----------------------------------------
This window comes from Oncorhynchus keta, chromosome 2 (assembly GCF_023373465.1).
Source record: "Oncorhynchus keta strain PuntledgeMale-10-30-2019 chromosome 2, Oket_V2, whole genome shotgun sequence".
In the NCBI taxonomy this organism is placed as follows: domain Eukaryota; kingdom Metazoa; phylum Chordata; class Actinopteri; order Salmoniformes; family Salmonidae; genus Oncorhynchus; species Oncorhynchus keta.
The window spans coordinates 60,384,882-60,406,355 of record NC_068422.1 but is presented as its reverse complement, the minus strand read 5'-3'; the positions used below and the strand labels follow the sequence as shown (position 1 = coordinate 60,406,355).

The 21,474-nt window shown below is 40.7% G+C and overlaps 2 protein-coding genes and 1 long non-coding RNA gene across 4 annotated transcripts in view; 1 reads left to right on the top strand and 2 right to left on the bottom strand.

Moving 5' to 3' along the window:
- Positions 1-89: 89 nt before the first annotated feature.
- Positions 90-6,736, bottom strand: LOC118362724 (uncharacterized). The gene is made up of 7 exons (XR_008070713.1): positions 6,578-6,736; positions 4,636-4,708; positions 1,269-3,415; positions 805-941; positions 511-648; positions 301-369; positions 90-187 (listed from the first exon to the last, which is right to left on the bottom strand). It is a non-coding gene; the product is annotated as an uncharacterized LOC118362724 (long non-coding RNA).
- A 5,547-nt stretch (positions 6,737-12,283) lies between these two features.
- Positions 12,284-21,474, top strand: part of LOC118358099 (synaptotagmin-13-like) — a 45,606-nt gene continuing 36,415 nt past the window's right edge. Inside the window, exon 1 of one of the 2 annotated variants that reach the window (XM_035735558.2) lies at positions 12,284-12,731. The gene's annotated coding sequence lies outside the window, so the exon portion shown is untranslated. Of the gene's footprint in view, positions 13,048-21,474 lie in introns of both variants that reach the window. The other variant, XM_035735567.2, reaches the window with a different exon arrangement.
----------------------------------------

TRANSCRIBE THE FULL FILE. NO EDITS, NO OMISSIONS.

This window comes from Oncorhynchus keta, chromosome 2 (assembly GCF_023373465.1).
Source record: "Oncorhynchus keta strain PuntledgeMale-10-30-2019 chromosome 2, Oket_V2, whole genome shotgun sequence".
In the NCBI taxonomy this organism is placed as follows: domain Eukaryota; kingdom Metazoa; phylum Chordata; class Actinopteri; order Salmoniformes; family Salmonidae; genus Oncorhynchus; species Oncorhynchus keta.
The window spans coordinates 60,384,882-60,406,355 of record NC_068422.1 but is presented as its reverse complement, the minus strand read 5'-3'; the positions used below and the strand labels follow the sequence as shown (position 1 = coordinate 60,406,355).

The 21,474-nt window shown below is 40.7% G+C and overlaps 2 protein-coding genes and 1 long non-coding RNA gene across 4 annotated transcripts in view; 1 reads left to right on the top strand and 2 right to left on the bottom strand.

Moving 5' to 3' along the window:
- Positions 1-89: 89 nt before the first annotated feature.
- Positions 90-6,736, bottom strand: LOC118362724 (uncharacterized). The gene is made up of 7 exons (XR_008070713.1): positions 6,578-6,736; positions 4,636-4,708; positions 1,269-3,415; positions 805-941; positions 511-648; positions 301-369; positions 90-187 (listed from the first exon to the last, which is right to left on the bottom strand). It is a non-coding gene; the product is annotated as an uncharacterized LOC118362724 (long non-coding RNA).
- A 5,547-nt stretch (positions 6,737-12,283) lies between these two features.
- Positions 12,284-21,474, top strand: part of LOC118358099 (synaptotagmin-13-like) — a 45,606-nt gene continuing 36,415 nt past the window's right edge. Inside the window, exon 1 of one of the 2 annotated variants that reach the window (XM_035735558.2) lies at positions 12,284-12,731. The gene's annotated coding sequence lies outside the window, so the exon portion shown is untranslated. Of the gene's footprint in view, positions 13,048-21,474 lie in introns of both variants that reach the window. The other variant, XM_035735567.2, reaches the window with a different exon arrangement.